17 June 2024

Composer hopes new work will inspire Christian pacifism

Alan Griffiths’ new work was inspired by and advocates for Christian pacifism. Picture: Elspeth Kernebone

Maya Pilbrow

8 November 2023

A new operatic song-cycle that aims to inspire people to stand up against warmongering will premiere at St Paul’s Cathedral.

Christian pacifist composer Alan Griffiths’ new song-cycle is titled Such A Fine, Sunny Day. It is the composer’s first work exploring themes of nonviolent resistance to war. The premiere will feature performances from acclaimed chamber musicians from Australia and around the world.

Mr Griffiths said he wanted people to come away from the concert filled with hope for the future amidst a conflict-laden present.

Such A Fine, Sunny Day was inspired by young Christian anti-Hitler pacifists in Nazi Germany. It was composed during Melbourne’s second lockdown.

Stuck inside and isolated with little to do but read the news, Mr Griffiths began to fear the potential of a war with Russia. These fears were only compounded after Russia’s invasion of Ukraine in February 2022.

Mr Griffiths wanted to speak out against the possibility of the conflict in Ukraine escalating, but he wasn’t sure how.

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He thought about a German Christian pacifist organisation called the White Rose.

The White Rose was a group of professors and university students from Munich who opposed Hitler during World War II. According to the United States Holocaust Memorial Museum, they wrote and distributed pamphlets urging rebellion and non-violent resistance. The group referred to themselves as Germany’s bad conscience, ready to remind their fellow citizens of the crimes of the Nazi regime.

One of the members was a student named Sophie Scholl. She was arrested and executed at age 21 after being caught distributing anti-war pamphlets. Her final words are disputed. According to Holocaust scholarship organisation the International Raoul Wallenberg Foundation, one of the final things she said before she died was “Such a fine, sunny day, and I have to go”.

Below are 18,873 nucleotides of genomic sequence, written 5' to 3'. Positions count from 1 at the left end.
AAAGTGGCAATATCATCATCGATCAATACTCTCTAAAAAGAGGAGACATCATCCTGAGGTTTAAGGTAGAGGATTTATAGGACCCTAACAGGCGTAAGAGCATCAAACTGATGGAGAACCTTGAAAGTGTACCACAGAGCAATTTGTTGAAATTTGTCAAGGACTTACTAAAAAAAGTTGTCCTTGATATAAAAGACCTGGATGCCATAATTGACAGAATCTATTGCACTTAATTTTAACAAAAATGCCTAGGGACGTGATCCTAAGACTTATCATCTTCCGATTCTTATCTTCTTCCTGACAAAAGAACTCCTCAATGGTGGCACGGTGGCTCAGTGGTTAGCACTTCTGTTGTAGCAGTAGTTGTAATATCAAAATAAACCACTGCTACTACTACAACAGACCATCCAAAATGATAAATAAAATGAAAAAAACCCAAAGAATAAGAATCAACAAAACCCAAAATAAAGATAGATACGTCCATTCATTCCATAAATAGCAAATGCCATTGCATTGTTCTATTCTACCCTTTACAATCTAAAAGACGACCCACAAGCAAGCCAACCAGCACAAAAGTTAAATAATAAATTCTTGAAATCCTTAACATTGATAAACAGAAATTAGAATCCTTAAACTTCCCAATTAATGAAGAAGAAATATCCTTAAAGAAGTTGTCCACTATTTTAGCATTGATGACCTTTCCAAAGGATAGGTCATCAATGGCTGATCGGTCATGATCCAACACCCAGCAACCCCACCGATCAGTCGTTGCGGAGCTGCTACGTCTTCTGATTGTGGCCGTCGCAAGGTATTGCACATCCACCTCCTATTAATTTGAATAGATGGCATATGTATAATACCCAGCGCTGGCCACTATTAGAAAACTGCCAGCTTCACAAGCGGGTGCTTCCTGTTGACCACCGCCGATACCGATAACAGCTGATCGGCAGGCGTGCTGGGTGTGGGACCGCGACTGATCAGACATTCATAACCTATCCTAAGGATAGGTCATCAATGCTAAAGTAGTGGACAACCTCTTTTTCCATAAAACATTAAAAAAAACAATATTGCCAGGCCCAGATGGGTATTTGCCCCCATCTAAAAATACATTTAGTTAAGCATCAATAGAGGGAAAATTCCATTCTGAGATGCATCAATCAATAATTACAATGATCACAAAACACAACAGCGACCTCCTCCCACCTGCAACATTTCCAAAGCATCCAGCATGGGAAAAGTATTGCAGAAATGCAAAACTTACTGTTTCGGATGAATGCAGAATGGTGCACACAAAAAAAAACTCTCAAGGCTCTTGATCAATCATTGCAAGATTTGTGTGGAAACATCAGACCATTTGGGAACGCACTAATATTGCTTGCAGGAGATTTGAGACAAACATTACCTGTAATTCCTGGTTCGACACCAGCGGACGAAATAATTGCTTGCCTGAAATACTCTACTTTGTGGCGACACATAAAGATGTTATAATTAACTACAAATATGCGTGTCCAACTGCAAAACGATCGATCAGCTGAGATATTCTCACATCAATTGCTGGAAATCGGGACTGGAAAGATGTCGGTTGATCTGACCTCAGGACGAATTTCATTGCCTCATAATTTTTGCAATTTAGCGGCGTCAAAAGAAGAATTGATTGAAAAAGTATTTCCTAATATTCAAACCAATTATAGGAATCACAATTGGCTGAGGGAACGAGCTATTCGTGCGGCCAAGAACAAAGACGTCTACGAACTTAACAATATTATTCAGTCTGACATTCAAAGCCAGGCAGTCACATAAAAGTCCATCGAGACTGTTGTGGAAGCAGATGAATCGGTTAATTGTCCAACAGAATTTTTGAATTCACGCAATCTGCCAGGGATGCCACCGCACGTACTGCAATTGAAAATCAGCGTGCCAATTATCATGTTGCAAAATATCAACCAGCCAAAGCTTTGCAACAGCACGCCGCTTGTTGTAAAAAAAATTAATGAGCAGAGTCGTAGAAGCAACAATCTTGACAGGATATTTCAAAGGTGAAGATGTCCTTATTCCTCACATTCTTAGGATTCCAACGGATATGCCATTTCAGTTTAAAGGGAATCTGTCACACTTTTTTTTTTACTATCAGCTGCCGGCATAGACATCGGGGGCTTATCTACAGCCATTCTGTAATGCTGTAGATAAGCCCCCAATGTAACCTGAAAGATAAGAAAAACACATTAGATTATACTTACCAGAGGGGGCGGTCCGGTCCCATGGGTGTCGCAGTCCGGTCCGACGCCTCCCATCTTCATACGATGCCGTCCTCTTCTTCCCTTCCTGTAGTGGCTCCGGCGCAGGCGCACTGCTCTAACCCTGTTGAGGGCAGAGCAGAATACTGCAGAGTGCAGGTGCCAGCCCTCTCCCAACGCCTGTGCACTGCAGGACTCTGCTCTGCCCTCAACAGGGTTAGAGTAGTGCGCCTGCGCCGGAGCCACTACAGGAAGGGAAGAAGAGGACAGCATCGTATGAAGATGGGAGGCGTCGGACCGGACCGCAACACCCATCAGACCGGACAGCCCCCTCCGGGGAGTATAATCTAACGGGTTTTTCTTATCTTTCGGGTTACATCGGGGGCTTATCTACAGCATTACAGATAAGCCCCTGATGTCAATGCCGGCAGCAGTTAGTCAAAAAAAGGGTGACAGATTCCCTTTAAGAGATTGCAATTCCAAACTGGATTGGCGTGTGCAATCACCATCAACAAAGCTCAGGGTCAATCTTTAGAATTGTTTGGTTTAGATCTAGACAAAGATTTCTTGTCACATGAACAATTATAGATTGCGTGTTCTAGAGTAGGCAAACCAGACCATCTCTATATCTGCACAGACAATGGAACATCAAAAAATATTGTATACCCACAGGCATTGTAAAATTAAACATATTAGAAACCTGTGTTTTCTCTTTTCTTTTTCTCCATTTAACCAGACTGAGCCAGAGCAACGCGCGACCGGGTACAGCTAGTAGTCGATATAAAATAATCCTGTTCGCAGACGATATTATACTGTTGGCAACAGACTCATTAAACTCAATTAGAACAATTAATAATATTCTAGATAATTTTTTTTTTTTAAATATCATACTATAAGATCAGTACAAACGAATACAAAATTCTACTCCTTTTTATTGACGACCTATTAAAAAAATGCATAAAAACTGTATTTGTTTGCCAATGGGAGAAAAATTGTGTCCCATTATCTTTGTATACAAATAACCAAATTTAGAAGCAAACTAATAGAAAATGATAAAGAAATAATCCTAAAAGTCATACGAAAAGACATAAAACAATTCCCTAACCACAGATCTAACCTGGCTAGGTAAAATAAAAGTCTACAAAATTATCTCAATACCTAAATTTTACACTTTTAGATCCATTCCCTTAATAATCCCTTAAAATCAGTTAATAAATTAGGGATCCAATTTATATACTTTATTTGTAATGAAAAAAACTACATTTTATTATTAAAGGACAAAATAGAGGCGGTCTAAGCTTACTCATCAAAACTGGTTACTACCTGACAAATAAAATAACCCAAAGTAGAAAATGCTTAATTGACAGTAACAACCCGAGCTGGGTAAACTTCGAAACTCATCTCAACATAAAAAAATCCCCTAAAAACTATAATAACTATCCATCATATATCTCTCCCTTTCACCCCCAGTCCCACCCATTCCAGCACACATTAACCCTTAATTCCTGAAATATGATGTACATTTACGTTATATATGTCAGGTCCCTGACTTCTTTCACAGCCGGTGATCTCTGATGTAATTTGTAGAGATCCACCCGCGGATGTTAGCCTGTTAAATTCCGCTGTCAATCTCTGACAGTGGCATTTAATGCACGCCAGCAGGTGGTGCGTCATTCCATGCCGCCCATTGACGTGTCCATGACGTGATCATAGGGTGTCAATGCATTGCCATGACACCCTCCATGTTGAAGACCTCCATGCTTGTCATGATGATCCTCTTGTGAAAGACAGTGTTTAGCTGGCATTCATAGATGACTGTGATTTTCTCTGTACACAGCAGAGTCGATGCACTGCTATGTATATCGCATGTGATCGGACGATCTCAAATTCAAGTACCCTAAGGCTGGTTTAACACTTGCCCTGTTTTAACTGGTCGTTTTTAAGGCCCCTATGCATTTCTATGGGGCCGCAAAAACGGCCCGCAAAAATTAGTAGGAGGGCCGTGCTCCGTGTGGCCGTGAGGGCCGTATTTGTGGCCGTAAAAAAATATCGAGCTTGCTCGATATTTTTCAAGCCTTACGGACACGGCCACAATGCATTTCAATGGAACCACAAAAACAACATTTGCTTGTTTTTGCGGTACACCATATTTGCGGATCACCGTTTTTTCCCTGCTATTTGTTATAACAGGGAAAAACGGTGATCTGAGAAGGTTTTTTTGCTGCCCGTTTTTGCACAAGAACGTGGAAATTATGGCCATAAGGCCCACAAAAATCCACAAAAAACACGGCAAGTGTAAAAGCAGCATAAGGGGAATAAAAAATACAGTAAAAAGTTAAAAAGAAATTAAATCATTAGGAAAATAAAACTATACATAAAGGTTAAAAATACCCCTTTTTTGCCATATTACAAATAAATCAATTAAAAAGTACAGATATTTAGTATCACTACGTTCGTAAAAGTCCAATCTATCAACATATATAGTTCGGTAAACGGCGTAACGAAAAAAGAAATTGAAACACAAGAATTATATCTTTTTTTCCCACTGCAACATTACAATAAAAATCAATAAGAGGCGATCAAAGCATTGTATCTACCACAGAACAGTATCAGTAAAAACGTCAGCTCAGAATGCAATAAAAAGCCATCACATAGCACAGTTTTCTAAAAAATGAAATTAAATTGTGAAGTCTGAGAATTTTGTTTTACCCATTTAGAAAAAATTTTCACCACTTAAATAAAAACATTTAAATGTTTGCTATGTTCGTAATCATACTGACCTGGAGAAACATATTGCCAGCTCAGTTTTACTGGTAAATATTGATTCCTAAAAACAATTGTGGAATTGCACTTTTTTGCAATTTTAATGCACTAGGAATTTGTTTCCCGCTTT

Mr Griffiths said he was deeply moved by Ms Scholl’s actions. He considered his own worries about escalating global conflicts, and wondered what Ms Scholl would have done in a democracy where she had the freedom to speak out openly against warmongering.

Mr Griffiths said he wanted his song-cycle to take people through Ms Scholl’s emotional journey.

Mr Griffiths wrote the libretto to capture the inner monologue of Ms Scholl awaiting her fate. He also included the perspectives of witnesses to her bravery. He included excerpts from the letters she was caught distributing.

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Mr Griffiths said he hoped those who heard his music would see the humanity in the work and be inspired to speak out for peace.

He said his pacifism was tied to his faith. He said it made sense for Christians to be peace advocates on a global stage.

“As a Christian, I think the greatest thing we can do for our fellow human beings is to try to get them to go out and have a relationship with [God]. But how can we do that when they’re being butchered?” he said. “We need peaceful solutions to conflict.”

Mr Griffiths said it was important his song-cycle would premiere at St Paul’s Cathedral. He hoped it would be the right place for his message to resonate with Christians.

“If we’re going to spread the message of Christ’s love and peace, we can’t do it with a gun,” he said.

Such A Fine, Sunny Day will premiere on 25 November at 7.30pm at St Paul’s Cathedral.

For more information, see here.

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